Chilmark is busy looking for signs of spring. I am sure they are all around us . . . if only we could see over the snow drifts. Ice is still drifting around in the harbor and outside. The pieces are huge and there are lots of them. Everyone says, “I never saw anything like it here,” so I am assuming it is a first for several generations. Hope you took pictures!

The Chilmark Community Church will begin pizza nights on March 17. All are welcome to the community supper that begins at 6 p.m. in the church hall.

There are more birds singing in the morning now. They have adjusted to the annual time change and seem more eager than before to sound their calls. The Canada geese chatter a lot now in the early morning. They don’t start on their daily flights to yards and pastures too early, but they chatter from daylight on before taking flight at about 7. I imagine that they are discussing the best field to visit. I know all this because a large number of them spend the night in the flats of Menemsha Pond, in front of the Coast Guard station in my neighborhood.

Beth Mayhew posted some remarkable pictures on Facebook this week. A deer spent 45 minutes eating birdseed out of one of her hanging feeders. It showed no fear, just hunger seemed to motivate it, as Beth was not 20 feet away from the feeder watching it all. She reports having a sharp-shinned hawk visit the feeders this week as well as 14 cardinals one day. It seems obvious that until spring really does come, some of the wildlife appreciates our offerings.

Heavy equipment arrived on a barge in Menemsha harbor this week. There is now a bucket loader positioned on the far jetty. The ice is beginning to melt off the rocks so they will be easier to work on soon.

The West Tisbury library invites us to a Sunday, March 15, afternoon reception from 3 to 5 p.m. for Max Skjoldebrand, whose black and white photographs will be on exhibit at the library for the remainder of March. David Rhoderick will entertain at the reception with piano music played on the library’s Steinway.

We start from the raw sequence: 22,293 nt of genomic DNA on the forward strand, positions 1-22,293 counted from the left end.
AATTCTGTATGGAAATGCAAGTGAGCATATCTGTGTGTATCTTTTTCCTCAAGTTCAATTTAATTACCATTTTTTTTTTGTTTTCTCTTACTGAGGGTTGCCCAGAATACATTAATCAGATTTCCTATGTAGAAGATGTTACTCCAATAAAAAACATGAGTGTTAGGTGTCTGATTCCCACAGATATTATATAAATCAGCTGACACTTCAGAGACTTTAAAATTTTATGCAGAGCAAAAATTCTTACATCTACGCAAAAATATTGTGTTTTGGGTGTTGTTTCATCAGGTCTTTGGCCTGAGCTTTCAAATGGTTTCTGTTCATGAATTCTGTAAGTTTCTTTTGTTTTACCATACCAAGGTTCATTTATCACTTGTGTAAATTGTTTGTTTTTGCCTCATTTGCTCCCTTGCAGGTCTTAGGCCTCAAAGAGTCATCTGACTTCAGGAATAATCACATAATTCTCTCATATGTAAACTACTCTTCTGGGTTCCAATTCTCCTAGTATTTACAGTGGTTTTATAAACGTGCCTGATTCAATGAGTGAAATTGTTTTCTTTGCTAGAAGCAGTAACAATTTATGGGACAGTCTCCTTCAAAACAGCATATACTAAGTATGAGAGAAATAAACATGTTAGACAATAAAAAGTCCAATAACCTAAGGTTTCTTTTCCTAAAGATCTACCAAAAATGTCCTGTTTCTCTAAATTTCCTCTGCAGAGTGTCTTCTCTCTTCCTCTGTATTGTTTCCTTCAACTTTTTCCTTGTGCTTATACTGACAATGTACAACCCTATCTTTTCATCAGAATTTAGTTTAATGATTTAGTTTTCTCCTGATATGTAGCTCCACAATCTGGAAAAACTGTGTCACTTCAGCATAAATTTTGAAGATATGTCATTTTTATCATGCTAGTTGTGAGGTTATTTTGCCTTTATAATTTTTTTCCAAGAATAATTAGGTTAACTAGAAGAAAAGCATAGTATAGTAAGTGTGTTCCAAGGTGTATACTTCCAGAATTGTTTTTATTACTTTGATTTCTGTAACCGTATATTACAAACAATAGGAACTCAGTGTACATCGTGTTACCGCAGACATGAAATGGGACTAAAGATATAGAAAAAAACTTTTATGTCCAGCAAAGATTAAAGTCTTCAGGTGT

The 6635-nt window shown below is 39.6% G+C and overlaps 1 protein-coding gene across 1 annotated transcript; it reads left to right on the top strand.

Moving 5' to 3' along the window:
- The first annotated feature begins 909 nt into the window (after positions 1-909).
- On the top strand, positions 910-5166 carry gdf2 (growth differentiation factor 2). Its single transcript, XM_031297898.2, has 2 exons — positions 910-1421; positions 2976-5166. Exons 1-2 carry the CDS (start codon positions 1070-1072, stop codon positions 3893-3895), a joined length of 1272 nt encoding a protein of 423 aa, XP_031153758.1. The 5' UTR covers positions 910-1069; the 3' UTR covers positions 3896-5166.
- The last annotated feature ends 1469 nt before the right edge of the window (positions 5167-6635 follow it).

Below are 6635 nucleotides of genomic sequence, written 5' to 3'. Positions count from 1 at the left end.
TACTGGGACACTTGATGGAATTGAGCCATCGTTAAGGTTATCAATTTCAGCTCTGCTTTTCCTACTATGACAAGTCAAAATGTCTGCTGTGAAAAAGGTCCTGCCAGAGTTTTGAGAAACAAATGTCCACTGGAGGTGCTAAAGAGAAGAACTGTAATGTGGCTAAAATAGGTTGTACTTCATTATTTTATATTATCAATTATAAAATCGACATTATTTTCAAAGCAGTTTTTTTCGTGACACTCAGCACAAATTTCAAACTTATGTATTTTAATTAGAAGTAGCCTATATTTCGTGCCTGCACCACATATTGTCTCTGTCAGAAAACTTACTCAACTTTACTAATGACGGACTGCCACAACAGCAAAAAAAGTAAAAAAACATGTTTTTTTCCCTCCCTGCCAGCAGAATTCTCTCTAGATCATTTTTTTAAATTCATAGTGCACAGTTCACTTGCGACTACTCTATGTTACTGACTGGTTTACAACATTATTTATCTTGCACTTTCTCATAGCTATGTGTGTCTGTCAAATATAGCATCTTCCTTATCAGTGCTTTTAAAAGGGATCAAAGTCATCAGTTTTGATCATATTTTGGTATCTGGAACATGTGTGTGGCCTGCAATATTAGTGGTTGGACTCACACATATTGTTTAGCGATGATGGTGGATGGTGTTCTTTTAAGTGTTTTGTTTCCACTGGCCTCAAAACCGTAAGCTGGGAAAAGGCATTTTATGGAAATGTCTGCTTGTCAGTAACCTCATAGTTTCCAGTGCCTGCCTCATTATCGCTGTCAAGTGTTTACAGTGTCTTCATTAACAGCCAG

Slow Food MV’s annual Farmers’ Brunch will take place from 9 a.m. to noon at the Chilmark Community Center on Sunday, March 15. The program is the GMO-free initiative. There will be four speakers as well as exhibits and displays, all to teach us the difference between GMO-free and more. Tickets may be purchased by going to and they may be purchased at the door. It is $10 for members and $12 for nonmembers.

Pathways Projects Institutes continues to have many activities at the Chilmark Tavern, both afternoons and evenings. Please call them at 508-645-9098 for programs coming up on the weekend. All events are free to the public and their programs represent a variety of the arts.

By the way, how do you feel about the re-introduction of the extinct heath hen? I say if we can bring ‘em back, how about George Washington, Albert Einstein or even my grandmother? Seems as if there are lots of choices . . . I am just playing devil’s advocate but think about it.

I am very short of people news this week, so I will include one more paragraph about blizzards and then close the book on winter. Back in 1888 New England suffered a very big storm that lasted 36 hours and was referred to as the White Hurricane. Food supplies and heating coal were undeliverable due to the depth of snow and drifts; they were delivered in those days by horse and wagon and train. Nothing was moving for days and hardships were extensive. The result was a drive to create an underground means of transportation and the Boston subway system was born. I also thought it was interesting to learn that to open some roadways the horses and men dragged large logs causing the snow to pack down and allowing for wagons to pass. The next big storm was the Blizzard of 1978.

Things were very different and yet the same — pretty much our story for 2015. Does anyone have any history of this storm in Chilmark or on Martha’s Vineyard? It would be interesting to hear.

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